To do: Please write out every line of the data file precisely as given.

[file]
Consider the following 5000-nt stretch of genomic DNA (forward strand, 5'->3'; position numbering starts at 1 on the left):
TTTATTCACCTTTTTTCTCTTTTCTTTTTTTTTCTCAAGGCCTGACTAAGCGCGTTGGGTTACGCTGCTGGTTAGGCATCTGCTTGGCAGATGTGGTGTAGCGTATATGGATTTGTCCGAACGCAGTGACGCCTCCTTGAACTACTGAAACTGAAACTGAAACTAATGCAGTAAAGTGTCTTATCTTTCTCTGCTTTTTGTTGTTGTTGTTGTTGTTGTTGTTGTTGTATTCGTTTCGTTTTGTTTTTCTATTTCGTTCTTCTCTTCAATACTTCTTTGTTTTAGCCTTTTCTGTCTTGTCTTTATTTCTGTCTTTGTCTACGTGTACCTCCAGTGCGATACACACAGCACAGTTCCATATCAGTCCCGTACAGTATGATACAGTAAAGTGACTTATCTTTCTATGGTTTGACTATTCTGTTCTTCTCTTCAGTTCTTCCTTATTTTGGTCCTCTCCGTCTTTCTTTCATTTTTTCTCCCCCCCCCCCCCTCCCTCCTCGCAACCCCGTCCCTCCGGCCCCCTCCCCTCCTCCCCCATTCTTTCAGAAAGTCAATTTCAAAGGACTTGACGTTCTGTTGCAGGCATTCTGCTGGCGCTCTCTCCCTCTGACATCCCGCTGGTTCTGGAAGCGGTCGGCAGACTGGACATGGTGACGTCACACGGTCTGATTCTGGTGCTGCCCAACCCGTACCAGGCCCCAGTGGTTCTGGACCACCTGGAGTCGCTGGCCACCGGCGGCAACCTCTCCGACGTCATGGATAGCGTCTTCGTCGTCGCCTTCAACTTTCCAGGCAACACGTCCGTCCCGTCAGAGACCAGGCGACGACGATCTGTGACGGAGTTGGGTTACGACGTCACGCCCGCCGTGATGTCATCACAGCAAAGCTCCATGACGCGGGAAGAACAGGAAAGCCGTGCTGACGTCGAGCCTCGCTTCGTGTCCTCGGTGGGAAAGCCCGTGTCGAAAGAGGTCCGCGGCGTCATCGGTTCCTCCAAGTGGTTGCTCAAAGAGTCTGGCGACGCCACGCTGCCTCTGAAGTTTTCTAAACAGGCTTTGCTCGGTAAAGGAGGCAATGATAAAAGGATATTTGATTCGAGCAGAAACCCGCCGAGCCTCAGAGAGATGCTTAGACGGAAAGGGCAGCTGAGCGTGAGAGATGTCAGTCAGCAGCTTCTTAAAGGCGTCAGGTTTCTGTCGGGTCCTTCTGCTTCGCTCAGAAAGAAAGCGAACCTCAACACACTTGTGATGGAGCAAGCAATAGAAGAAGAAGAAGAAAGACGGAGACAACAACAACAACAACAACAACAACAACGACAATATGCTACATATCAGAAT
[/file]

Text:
Consider the following 5000-nt stretch of genomic DNA (forward strand, 5'->3'; position numbering starts at 1 on the left):
TTTATTCACCTTTTTTCTCTTTTCTTTTTTTTTCTCAAGGCCTGACTAAGCGCGTTGGGTTACGCTGCTGGTTAGGCATCTGCTTGGCAGATGTGGTGTAGCGTATATGGATTTGTCCGAACGCAGTGACGCCTCCTTGAACTACTGAAACTGAAACTGAAACTAATGCAGTAAAGTGTCTTATCTTTCTCTGCTTTTTGTTGTTGTTGTTGTTGTTGTTGTTGTTGTATTCGTTTCGTTTTGTTTTTCTATTTCGTTCTTCTCTTCAATACTTCTTTGTTTTAGCCTTTTCTGTCTTGTCTTTATTTCTGTCTTTGTCTACGTGTACCTCCAGTGCGATACACACAGCACAGTTCCATATCAGTCCCGTACAGTATGATACAGTAAAGTGACTTATCTTTCTATGGTTTGACTATTCTGTTCTTCTCTTCAGTTCTTCCTTATTTTGGTCCTCTCCGTCTTTCTTTCATTTTTTCTCCCCCCCCCCCCCTCCCTCCTCGCAACCCCGTCCCTCCGGCCCCCTCCCCTCCTCCCCCATTCTTTCAGAAAGTCAATTTCAAAGGACTTGACGTTCTGTTGCAGGCATTCTGCTGGCGCTCTCTCCCTCTGACATCCCGCTGGTTCTGGAAGCGGTCGGCAGACTGGACATGGTGACGTCACACGGTCTGATTCTGGTGCTGCCCAACCCGTACCAGGCCCCAGTGGTTCTGGACCACCTGGAGTCGCTGGCCACCGGCGGCAACCTCTCCGACGTCATGGATAGCGTCTTCGTCGTCGCCTTCAACTTTCCAGGCAACACGTCCGTCCCGTCAGAGACCAGGCGACGACGATCTGTGACGGAGTTGGGTTACGACGTCACGCCCGCCGTGATGTCATCACAGCAAAGCTCCATGACGCGGGAAGAACAGGAAAGCCGTGCTGACGTCGAGCCTCGCTTCGTGTCCTCGGTGGGAAAGCCCGTGTCGAAAGAGGTCCGCGGCGTCATCGGTTCCTCCAAGTGGTTGCTCAAAGAGTCTGGCGACGCCACGCTGCCTCTGAAGTTTTCTAAACAGGCTTTGCTCGGTAAAGGAGGCAATGATAAAAGGATATTTGATTCGAGCAGAAACCCGCCGAGCCTCAGAGAGATGCTTAGACGGAAAGGGCAGCTGAGCGTGAGAGATGTCAGTCAGCAGCTTCTTAAAGGCGTCAGGTTTCTGTCGGGTCCTTCTGCTTCGCTCAGAAAGAAAGCGAACCTCAACACACTTGTGATGGAGCAAGCAATAGAAGAAGAAGAAGAAAGACGGAGACAACAACAACAACAACAACAACAACAACGACAATATGCTACATATCAGAAT